Jewelry Insurance (In General)
A typical homeowner's policy requires jewelry coverage and other expensive
products like watches and furs. These products are compensated for damages
caused by all the risks in your policy, such as fire, windstorm, theft,
However, there are particular liability limits for certain valuable items,
such as jewelry theft. Jewelry can be easily stolen, and the standard
policy has a relatively low theft liability limit — generally around
$1,500. This ensures that the insurer will not pay more than the amount
specified in the policy for any jewelry or other expensive object.
If you own valuable jewelry, furs, collectibles, or other hard-to-replace
products, there are two ways to expand coverage:
Increase the liability limit. This is the cheaper option; however, sums
are still reduced for both individual pieces and total losses. For example,
restricting a particular piece's loss claim might be $2,000, with
a maximum cap at $5,000.
Buy an insurance policy and "schedule" your valuables. While
more expensive, this option offers the most comprehensive value protection.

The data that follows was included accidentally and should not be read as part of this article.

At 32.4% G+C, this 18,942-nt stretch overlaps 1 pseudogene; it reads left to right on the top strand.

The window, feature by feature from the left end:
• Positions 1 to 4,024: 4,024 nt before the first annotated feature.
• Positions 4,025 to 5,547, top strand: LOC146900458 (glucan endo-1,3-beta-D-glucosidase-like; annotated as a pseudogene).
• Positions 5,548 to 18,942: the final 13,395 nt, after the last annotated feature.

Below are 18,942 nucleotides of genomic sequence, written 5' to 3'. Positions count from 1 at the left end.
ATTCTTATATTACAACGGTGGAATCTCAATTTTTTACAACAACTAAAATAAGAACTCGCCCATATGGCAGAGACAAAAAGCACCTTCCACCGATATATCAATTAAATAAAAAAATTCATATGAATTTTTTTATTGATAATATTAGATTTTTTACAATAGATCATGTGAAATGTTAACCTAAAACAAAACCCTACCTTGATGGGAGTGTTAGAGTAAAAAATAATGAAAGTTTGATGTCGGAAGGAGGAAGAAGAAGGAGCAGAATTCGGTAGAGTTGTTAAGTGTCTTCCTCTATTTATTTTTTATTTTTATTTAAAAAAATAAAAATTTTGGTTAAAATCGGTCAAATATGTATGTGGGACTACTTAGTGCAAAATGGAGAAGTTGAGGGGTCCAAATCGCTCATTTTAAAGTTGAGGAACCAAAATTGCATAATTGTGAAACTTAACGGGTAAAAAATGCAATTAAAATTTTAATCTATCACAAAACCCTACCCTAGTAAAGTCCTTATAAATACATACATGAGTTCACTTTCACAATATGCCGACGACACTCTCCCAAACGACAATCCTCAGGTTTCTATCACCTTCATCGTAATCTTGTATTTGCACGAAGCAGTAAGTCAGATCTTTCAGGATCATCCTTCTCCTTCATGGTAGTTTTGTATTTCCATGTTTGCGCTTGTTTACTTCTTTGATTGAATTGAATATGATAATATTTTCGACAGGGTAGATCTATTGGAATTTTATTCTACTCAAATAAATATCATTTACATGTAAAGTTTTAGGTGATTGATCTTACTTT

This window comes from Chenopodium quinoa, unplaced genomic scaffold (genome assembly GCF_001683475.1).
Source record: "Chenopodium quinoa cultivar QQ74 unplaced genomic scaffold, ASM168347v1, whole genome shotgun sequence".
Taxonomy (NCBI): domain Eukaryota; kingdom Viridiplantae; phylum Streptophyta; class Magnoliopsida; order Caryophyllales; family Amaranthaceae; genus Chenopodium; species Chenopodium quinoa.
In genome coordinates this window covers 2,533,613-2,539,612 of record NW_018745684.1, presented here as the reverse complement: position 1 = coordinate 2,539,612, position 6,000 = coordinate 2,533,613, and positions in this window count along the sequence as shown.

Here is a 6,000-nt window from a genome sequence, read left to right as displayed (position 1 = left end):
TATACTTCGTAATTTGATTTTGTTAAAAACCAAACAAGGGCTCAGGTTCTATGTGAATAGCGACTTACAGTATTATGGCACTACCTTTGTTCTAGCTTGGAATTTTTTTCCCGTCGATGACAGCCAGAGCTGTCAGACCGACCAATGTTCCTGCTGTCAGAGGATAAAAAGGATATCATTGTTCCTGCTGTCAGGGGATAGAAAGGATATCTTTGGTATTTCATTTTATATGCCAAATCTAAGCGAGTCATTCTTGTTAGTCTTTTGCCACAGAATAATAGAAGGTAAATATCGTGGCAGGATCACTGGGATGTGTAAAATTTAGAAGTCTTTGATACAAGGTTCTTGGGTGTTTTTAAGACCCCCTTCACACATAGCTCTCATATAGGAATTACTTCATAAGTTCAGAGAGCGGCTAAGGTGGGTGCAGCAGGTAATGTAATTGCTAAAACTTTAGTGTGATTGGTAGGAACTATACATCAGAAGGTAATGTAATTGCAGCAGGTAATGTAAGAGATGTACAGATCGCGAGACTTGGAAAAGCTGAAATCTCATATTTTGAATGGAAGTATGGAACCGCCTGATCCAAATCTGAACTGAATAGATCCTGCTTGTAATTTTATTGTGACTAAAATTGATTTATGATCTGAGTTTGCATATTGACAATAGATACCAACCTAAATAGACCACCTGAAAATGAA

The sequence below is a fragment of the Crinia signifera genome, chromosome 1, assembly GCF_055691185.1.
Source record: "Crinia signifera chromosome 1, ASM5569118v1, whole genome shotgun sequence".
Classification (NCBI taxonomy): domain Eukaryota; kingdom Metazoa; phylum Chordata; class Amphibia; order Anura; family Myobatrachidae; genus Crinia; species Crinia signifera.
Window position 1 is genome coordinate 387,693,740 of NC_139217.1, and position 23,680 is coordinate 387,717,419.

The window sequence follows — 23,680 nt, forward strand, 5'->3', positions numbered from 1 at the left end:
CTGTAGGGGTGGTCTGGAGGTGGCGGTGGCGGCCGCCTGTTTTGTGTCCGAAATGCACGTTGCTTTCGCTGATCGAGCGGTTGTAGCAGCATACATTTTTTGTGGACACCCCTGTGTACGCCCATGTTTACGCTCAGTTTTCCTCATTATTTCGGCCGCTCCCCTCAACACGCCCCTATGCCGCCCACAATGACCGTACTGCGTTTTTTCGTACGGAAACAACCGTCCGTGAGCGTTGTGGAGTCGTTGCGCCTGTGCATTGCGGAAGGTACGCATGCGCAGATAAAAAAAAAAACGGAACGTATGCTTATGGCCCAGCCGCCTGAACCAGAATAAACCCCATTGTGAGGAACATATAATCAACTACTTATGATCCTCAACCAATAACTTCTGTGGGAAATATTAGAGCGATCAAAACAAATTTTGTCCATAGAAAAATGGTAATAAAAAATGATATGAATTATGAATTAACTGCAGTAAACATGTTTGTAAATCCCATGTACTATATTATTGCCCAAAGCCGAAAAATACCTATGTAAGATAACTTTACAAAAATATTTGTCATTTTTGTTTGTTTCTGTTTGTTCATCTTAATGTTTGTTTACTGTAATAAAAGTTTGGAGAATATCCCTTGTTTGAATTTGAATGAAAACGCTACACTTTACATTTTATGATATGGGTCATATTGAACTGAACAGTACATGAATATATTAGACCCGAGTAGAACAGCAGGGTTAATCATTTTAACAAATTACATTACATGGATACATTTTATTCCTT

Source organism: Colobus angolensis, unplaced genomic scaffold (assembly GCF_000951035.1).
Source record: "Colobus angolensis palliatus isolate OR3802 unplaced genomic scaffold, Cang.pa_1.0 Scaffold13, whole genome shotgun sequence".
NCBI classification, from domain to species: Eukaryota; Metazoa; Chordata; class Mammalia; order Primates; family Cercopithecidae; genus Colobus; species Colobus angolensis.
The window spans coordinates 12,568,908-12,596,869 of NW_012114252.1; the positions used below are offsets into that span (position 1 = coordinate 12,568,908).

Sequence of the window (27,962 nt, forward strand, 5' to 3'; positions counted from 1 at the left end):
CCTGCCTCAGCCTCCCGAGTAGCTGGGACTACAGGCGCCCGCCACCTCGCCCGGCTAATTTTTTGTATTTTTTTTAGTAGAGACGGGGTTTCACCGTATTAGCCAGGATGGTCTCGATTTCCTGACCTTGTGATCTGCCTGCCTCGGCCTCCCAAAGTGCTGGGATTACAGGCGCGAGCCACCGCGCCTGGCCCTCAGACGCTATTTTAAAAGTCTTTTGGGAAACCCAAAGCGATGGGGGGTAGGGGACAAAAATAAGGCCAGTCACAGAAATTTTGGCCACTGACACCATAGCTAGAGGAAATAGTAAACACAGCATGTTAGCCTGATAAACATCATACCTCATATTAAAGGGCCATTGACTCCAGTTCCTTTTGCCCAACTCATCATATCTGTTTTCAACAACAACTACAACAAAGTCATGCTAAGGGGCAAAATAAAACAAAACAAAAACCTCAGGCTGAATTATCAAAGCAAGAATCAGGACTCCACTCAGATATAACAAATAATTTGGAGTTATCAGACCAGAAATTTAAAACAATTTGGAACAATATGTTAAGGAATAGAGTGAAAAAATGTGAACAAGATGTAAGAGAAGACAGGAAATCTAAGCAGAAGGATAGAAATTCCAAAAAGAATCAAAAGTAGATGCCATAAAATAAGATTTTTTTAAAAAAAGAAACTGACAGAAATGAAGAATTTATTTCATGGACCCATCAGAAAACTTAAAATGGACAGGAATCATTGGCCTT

Floaters cover accidents of any kind, even those not covered by your homeowner's
insurance policy, such as unintended accidents — say, drop your
ring down the sink drain or leave an expensive watch in a hotel room.
Before buying a floater, the items covered must be professionally evaluated;
you can ask your insurance professional to recommend a reputable assessment firm.
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How much insurance for jewelry?
Tariffs differ on where you work, but jewelry insurance costs 1-2% of your
jewelry value for most people. For example, insuring a $5,000 engagement
ring could cost as little as $50 a year.
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Not sure if you need jewelry insurance?
Ask yourself these questions:
If my jewelry vanished today, I'd ...
- Sentimental failure devastated?
- Fear of wearing other uninsured jewelry?
- Can't afford replacement costs?
- Subject to my new insurance coverage?
- Was I forced to work with a substitute firm, not my favorite jeweler?
- Are you worried about the substitution of lower quality than the original?
- At the risk of higher insurance rates?
If you replied "yes" to all of these questions, you're a
Tips for jewelry protection:
- Make sure it's covered for the correct sum.
- Test the object
- Keep a copy of the receipt.
- Photograph the object
- Keep your jewelry secure, such as a safe box.
- Just carry the diamonds you're going to wear
- Never leave jewelry in your luggage while transported by the airline, cruise,
or other public transport
- Inspect your jewelry regularly